Our Active Learning Institute Model
Over the past two-days my institution held our Active Learning Institute, a professional development opportunity focused on teaching and learning. The Active Learning Institute is run out of our Dartmouth Center for the Advancement of Learning (DCAL), with participants drawn from faculty, lab instructors, and future teaching faculty.
Over the past two-days my institution held our Active Learning Institute, a professional development opportunity focused on teaching and learning. The Active Learning Institute is run out of our Dartmouth Center for the Advancement of Learning (DCAL), with participants drawn from faculty, lab instructors, and future teaching faculty. This is the 5th year that we have run the Active Learning Institute, and the 3rd year that I have participated as an Institute designer and facilitator.
I'd like to share a few things about the structure of our Active Learning Institute with this community, both in the hopes of hearing how you do intensive faculty teaching development at your institution, and to make our model visible if anyone is interested in learning from our experience.
Here is how our Active Learning Institute is structured:
- The sessions over the two days are built around the goals and concerns of the teaching participants. The application process for the institute asks potential attendees to write "….a brief statement (800 words or less) of the specific teaching challenges you wish to address over the two-day institute….and to…. identify the course you regularly teach or plan to teach in which these challenges arise and for which you plan to adopt new tools and techniques." From the applicant pool the Active Learning Institute facilitators select approximately 10 participants based on our ability to design a program that meets their specific needs.
- The design of the Active Learning Institute around the attendees' needs is one of the aspects that in my experience sets this experience apart from other teaching-related professional development events that I have helped design and/or participated in. This methodology of designing the program around the attendees requires the planners to spend an enormous amount of time designing the program, and indeed our team started meeting six months ago to plan the Institute. The activities, discussions, speakers, and hands-on learning opportunities change from year-to-year based on the goals of the attendees, a process that keeps the Institute exciting and invigorating.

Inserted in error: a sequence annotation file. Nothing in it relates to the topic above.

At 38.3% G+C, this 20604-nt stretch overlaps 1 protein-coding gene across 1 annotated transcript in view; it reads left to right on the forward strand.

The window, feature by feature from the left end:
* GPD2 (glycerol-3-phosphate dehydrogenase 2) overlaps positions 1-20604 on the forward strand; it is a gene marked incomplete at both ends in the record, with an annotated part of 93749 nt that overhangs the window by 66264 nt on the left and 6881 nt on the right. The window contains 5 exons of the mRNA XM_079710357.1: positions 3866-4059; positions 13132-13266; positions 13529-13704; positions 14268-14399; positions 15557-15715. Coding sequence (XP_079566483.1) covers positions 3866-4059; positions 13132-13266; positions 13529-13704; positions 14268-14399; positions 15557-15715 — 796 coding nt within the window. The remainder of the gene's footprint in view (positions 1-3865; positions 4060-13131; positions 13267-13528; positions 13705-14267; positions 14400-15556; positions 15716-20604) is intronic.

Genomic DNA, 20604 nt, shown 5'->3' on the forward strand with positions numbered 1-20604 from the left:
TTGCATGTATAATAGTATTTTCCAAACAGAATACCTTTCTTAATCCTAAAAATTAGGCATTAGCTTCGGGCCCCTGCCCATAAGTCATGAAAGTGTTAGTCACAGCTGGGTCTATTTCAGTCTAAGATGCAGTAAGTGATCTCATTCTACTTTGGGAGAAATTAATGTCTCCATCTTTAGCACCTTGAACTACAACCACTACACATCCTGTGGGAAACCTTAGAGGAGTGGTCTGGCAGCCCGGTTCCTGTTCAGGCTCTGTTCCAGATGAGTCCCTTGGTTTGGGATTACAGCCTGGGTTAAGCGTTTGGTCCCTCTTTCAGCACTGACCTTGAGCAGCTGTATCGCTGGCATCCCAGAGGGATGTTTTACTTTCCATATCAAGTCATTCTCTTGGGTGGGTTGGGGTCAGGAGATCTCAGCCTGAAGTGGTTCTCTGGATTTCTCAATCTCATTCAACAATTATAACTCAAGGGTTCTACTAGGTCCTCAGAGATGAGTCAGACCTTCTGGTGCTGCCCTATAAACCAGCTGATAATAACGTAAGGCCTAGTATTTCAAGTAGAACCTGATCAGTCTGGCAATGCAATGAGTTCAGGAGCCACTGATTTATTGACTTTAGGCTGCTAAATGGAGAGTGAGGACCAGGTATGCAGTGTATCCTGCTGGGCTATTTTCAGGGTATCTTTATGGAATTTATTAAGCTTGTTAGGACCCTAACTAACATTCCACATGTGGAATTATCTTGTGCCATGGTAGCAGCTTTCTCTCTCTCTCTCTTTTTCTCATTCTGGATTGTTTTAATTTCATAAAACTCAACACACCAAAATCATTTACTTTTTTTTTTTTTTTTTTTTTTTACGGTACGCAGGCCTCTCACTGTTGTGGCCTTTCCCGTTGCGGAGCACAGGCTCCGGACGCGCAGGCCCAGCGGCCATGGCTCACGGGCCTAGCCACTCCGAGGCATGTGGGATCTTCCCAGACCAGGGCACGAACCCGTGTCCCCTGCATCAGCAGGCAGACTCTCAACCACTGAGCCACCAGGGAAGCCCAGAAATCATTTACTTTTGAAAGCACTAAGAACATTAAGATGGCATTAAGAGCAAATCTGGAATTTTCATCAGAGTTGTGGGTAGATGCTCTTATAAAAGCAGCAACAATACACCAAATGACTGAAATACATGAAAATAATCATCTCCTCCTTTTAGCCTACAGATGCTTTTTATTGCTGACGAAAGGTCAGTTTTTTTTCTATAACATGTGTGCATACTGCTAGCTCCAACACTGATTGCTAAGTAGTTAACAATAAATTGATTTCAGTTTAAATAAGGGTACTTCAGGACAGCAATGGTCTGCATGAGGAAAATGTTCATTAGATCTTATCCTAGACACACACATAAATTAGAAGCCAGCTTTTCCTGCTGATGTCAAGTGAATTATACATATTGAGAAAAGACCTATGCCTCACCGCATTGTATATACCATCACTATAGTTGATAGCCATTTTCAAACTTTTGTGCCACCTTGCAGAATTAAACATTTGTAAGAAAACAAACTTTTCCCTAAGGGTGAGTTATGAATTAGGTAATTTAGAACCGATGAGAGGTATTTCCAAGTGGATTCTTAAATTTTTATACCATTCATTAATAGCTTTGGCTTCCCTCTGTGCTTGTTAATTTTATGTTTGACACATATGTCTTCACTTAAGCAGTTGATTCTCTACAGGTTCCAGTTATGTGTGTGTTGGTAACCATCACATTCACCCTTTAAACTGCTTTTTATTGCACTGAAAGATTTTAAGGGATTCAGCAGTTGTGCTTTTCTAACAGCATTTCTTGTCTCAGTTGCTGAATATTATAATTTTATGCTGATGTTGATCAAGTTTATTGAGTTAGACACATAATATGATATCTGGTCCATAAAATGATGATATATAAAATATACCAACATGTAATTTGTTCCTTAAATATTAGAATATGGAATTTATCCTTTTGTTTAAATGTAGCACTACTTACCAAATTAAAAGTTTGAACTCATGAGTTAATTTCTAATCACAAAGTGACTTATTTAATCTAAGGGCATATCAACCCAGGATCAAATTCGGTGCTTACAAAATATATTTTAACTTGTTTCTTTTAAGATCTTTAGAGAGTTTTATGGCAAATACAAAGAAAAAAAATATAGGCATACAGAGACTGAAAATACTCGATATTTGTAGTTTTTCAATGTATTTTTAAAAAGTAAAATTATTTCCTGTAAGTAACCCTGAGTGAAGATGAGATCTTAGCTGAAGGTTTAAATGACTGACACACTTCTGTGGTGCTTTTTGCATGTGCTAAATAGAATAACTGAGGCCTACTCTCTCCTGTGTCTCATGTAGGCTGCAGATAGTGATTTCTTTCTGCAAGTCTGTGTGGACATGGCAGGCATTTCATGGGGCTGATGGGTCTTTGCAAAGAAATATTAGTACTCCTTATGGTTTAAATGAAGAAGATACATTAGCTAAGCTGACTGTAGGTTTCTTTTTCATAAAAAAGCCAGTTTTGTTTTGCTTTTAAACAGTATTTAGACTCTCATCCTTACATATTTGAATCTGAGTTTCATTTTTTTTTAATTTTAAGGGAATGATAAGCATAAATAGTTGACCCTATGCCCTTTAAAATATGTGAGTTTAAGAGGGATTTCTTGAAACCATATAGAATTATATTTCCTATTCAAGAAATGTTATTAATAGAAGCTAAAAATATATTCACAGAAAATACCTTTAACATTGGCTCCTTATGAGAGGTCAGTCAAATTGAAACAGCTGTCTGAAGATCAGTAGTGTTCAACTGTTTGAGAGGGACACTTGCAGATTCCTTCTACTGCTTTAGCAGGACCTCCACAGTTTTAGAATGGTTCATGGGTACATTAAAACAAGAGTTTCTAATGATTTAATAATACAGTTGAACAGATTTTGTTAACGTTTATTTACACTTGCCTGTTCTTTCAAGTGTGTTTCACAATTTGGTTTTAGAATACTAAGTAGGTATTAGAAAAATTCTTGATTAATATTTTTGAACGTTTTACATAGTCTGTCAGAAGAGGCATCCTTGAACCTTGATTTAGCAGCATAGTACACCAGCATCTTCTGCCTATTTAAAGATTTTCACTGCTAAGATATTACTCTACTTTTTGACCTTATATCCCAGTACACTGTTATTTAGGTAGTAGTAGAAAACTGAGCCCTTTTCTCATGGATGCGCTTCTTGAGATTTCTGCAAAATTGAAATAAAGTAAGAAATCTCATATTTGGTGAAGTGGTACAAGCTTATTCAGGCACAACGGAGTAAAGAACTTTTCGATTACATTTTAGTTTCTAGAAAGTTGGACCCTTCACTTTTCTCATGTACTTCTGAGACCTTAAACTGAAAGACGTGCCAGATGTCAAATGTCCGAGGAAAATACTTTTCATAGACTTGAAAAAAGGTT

- Among the designers and facilitators for our Active Learning Institute are a mix of faculty, educational technologists, librarians, and the DCAL leadership team. This cross-department and cross-skill development and facilitation team insures that participants get to know the learning professionals that they will be working with at the course design and teaching stages. The emphasis is on practical takeaways, but not on the hands-on technological implementation or training steps. Rather, we work together to think through active learning methods and opportunities in our course design and teaching, and work to insure that the participants know how to access the people and resources they will need to implement the ideas that have been discussed.
If you would like to hear more about our Active Learning Institute we would be more than happy to share our methods, materials, and lessons-learned. It would be great to hear about how your institution approaches intensive faculty development (opportunities beyond discrete workshops etc.), as I'm certain that many of you are engaged in designing and running similar events.
Does anyone have any ideas about how methods, materials and best practices for professional development around teaching can be shared throughout our community? I know that these sorts of institutes are often discussed at conferences, but it seems like some sort of web-based sharing and collaboration platform would be useful.
Read more by
You may also be interested in...
Opinions on Inside Higher Ed
Inside Higher Ed’s Blog U
What Others Are Reading